Introducing Asian Freestyle to Your Clients - Groomer to Groomer

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Introducing Asian Freestyle to Your Clients

By Michell Evans

“Hi Michell, I have been trying to master the art of Asian Freestyle grooming. I have a few clients that really like the style but their dogs are not always good candidates. I also have clients whose dogs are perfect for the style but the owners don’t like the idea.

Any advice on how to perfect the style and getting clients to try it? Thanks, Linda”

Hi Linda. Asian freestyle grooming is lots of fun. I love it because it challenges me to groom outside the box. Showing clients pictures of dogs in Asian freestyle trims that look similar to their dog is a great way to sell it. The internet has a wealth of photos to look trough with your clients. Consider keeping a binder or a tablet with photos to show your clients when discussing styles. You can include many styles, not just Asian freestyle. Consider asking your favorite Asian freestyle artists on Facebook and Instagram if you may use their photos to show your clients. 

Often clients don’t like the style because the body is too short and the legs are too long. These things can easily be adjusted into what many call a puppy cut, teddy bear trim or even a shave–off. You may also need to make decisions for the body and leg coat due to the dog’s structure. If the dog is not a natural beauty, you can alter the style to make the dog look fitter, younger and healthier. 

Overweight dogs, dogs with lots of lumps and bumps, thin coat and skin issues are examples of dogs who may benefit from an altered style. Keep in mind that the style often incorporates clothing. You might suggest—in the case of a very unfortunate looking dog—that they keep a sweater on it.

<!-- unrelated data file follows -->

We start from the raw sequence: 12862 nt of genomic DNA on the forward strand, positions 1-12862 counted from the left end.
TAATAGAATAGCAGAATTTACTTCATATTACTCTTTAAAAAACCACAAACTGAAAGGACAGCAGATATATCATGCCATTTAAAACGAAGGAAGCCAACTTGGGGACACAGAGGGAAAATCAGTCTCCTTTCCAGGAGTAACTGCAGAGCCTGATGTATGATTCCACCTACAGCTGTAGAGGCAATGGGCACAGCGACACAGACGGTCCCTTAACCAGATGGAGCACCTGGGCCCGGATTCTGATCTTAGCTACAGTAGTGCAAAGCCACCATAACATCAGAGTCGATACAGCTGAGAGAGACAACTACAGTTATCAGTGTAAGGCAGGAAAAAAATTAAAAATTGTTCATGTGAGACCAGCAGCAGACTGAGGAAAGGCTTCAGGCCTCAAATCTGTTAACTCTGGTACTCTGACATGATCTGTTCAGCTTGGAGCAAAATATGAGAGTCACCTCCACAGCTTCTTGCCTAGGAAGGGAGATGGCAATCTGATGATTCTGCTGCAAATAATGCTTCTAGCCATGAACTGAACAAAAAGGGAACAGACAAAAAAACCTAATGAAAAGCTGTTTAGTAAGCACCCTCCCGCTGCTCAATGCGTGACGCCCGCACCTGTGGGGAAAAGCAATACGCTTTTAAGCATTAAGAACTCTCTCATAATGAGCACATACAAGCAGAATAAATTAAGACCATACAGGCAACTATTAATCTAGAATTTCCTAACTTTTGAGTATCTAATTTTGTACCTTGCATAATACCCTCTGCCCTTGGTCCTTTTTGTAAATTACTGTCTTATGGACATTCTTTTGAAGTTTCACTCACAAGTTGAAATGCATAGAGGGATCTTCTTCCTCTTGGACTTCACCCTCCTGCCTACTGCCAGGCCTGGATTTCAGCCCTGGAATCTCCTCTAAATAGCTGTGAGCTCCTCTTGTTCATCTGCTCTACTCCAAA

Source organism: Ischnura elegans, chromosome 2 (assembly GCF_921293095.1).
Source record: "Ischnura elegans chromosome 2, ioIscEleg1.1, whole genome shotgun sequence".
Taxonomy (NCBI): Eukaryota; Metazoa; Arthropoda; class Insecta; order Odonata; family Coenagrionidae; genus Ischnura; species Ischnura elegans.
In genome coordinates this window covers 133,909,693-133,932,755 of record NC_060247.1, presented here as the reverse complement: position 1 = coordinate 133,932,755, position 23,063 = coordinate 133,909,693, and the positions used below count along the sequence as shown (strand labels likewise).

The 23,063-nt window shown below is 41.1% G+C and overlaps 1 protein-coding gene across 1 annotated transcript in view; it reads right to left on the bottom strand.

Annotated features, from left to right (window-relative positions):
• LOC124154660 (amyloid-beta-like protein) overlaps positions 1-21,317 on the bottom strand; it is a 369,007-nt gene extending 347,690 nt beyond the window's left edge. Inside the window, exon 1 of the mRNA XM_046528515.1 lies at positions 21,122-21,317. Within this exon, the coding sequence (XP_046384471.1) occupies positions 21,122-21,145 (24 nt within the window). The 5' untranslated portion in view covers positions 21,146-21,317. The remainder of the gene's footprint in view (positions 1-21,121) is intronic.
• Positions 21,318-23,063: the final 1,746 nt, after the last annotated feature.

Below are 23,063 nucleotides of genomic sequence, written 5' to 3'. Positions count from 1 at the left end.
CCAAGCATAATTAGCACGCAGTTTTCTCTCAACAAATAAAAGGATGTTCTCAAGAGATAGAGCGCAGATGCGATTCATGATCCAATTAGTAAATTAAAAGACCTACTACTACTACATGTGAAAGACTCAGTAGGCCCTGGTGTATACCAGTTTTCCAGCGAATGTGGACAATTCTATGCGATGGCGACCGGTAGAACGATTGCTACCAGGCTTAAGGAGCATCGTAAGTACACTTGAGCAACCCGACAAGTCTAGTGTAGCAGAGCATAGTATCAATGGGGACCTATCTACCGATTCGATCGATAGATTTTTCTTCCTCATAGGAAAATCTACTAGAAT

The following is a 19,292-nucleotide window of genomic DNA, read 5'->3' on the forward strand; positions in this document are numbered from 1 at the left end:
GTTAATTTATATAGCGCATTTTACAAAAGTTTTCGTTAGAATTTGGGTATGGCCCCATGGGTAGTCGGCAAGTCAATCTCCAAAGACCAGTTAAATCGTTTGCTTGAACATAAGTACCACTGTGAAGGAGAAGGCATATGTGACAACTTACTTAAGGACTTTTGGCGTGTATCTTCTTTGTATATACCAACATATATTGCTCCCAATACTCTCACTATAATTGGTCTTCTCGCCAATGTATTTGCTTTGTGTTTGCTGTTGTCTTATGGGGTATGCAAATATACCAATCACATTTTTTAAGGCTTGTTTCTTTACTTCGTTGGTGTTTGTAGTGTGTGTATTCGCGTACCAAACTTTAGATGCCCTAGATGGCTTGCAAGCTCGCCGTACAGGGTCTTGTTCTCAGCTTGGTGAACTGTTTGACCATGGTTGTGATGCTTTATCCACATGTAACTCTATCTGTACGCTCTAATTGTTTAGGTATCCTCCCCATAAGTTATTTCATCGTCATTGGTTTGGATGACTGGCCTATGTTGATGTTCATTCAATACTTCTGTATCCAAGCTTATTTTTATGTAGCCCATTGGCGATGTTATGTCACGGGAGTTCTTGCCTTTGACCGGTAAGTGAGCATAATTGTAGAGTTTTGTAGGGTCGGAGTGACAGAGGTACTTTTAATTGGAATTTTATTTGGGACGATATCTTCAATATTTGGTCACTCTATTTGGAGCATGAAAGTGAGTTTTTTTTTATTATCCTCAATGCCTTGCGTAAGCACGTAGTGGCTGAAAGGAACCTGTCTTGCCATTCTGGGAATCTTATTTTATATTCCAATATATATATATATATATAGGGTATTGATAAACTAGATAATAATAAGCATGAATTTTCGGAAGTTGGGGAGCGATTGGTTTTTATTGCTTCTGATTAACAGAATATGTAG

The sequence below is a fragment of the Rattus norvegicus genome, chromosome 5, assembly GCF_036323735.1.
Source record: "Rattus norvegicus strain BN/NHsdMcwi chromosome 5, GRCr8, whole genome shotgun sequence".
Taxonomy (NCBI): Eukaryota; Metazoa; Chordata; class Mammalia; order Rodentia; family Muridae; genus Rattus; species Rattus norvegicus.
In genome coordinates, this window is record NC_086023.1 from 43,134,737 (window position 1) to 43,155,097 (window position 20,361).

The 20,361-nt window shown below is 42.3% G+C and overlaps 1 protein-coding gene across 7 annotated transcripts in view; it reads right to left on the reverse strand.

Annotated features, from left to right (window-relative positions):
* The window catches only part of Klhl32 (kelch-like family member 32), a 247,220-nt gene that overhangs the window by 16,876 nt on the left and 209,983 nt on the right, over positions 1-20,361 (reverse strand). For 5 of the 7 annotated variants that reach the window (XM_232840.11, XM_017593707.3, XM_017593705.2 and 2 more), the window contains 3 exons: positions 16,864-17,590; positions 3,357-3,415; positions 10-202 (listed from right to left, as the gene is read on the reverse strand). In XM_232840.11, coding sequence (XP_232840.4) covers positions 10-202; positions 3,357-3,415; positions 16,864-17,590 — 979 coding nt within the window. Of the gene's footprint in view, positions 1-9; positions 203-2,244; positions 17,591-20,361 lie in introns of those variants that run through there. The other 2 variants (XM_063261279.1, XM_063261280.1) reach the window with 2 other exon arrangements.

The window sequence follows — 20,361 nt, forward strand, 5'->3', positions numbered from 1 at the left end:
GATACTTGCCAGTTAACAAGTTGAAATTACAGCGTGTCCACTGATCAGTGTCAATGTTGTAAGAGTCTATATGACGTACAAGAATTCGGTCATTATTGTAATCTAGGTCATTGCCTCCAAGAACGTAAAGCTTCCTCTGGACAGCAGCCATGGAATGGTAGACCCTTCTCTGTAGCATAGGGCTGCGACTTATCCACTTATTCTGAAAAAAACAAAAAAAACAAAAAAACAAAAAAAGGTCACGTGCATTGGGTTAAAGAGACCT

The head is the most distinctive part of many Asian freestyle trims. Owners tend to like these trims because they are very animated, puppy–like and short around the mouth and eyes.

When executing the trim, keep these nine common features of the Asian Freestyle head in mind: 

  1. The muzzle is groomed to appear separate from the skull.
  2. The width of the muzzle is groomed to appear wider than the outside corner of the eye. 
  3. The top of the nose is not shaved but trimmed to create the shape of the muzzle. 
  4. The chin coat is trimmed very short.
  5. Any coat sticking out past the tip of the nose is trimmed short.
  6. The eyes are completely open. No bangs or bubbles.
  7. The ears are accentuated and exaggerated in some way.
  8. Cheeks are most often trimmed short. 
  9. Color accents, bows and yarn are often used to accentuate facial features.

Remember that the longer coat on the legs that is a typical characteristic of the style will need more frequent grooming. This is a good source of revenue for the salon. Also keep in mind that these are specialty trims; it takes much skill to study and properly execute these styles so be sure to charge accordingly.

Happy Grooming!—Michell  ✂️

Have a question you want Michell to answer? Please send questions to
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